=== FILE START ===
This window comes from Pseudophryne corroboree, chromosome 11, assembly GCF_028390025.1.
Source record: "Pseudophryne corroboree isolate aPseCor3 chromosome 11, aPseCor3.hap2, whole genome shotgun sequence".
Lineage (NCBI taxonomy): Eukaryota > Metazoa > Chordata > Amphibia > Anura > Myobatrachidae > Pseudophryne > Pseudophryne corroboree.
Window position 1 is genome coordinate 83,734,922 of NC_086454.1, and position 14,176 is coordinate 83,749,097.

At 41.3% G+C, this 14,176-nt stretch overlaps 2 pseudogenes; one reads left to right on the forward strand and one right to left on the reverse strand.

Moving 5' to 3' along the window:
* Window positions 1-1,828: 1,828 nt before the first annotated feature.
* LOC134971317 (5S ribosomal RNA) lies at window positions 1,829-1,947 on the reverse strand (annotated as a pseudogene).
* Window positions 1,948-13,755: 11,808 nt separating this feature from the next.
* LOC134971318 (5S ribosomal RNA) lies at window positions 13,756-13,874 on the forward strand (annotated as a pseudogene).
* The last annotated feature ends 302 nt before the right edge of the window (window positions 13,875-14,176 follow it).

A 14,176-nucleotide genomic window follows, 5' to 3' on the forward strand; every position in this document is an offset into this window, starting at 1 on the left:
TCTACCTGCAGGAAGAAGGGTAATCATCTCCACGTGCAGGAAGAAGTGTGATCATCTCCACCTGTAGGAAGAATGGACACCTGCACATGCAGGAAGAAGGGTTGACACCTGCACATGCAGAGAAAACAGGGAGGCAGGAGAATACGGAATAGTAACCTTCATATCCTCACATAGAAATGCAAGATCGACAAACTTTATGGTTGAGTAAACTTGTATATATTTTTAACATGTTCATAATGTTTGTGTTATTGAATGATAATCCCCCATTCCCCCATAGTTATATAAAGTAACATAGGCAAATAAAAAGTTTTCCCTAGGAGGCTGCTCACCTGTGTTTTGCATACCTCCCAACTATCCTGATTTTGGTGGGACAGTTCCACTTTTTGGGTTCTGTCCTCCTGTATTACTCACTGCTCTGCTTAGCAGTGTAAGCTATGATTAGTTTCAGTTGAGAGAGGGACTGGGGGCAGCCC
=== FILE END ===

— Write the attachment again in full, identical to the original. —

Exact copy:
This window comes from Pseudophryne corroboree, chromosome 11, assembly GCF_028390025.1.
Source record: "Pseudophryne corroboree isolate aPseCor3 chromosome 11, aPseCor3.hap2, whole genome shotgun sequence".
Lineage (NCBI taxonomy): Eukaryota > Metazoa > Chordata > Amphibia > Anura > Myobatrachidae > Pseudophryne > Pseudophryne corroboree.
Window position 1 is genome coordinate 83,734,922 of NC_086454.1, and position 14,176 is coordinate 83,749,097.

At 41.3% G+C, this 14,176-nt stretch overlaps 2 pseudogenes; one reads left to right on the forward strand and one right to left on the reverse strand.

Moving 5' to 3' along the window:
* Window positions 1-1,828: 1,828 nt before the first annotated feature.
* LOC134971317 (5S ribosomal RNA) lies at window positions 1,829-1,947 on the reverse strand (annotated as a pseudogene).
* Window positions 1,948-13,755: 11,808 nt separating this feature from the next.
* LOC134971318 (5S ribosomal RNA) lies at window positions 13,756-13,874 on the forward strand (annotated as a pseudogene).
* The last annotated feature ends 302 nt before the right edge of the window (window positions 13,875-14,176 follow it).

A 14,176-nucleotide genomic window follows, 5' to 3' on the forward strand; every position in this document is an offset into this window, starting at 1 on the left:
TCTACCTGCAGGAAGAAGGGTAATCATCTCCACGTGCAGGAAGAAGTGTGATCATCTCCACCTGTAGGAAGAATGGACACCTGCACATGCAGGAAGAAGGGTTGACACCTGCACATGCAGAGAAAACAGGGAGGCAGGAGAATACGGAATAGTAACCTTCATATCCTCACATAGAAATGCAAGATCGACAAACTTTATGGTTGAGTAAACTTGTATATATTTTTAACATGTTCATAATGTTTGTGTTATTGAATGATAATCCCCCATTCCCCCATAGTTATATAAAGTAACATAGGCAAATAAAAAGTTTTCCCTAGGAGGCTGCTCACCTGTGTTTTGCATACCTCCCAACTATCCTGATTTTGGTGGGACAGTTCCACTTTTTGGGTTCTGTCCTCCTGTATTACTCACTGCTCTGCTTAGCAGTGTAAGCTATGATTAGTTTCAGTTGAGAGAGGGACTGGGGGCAGCCC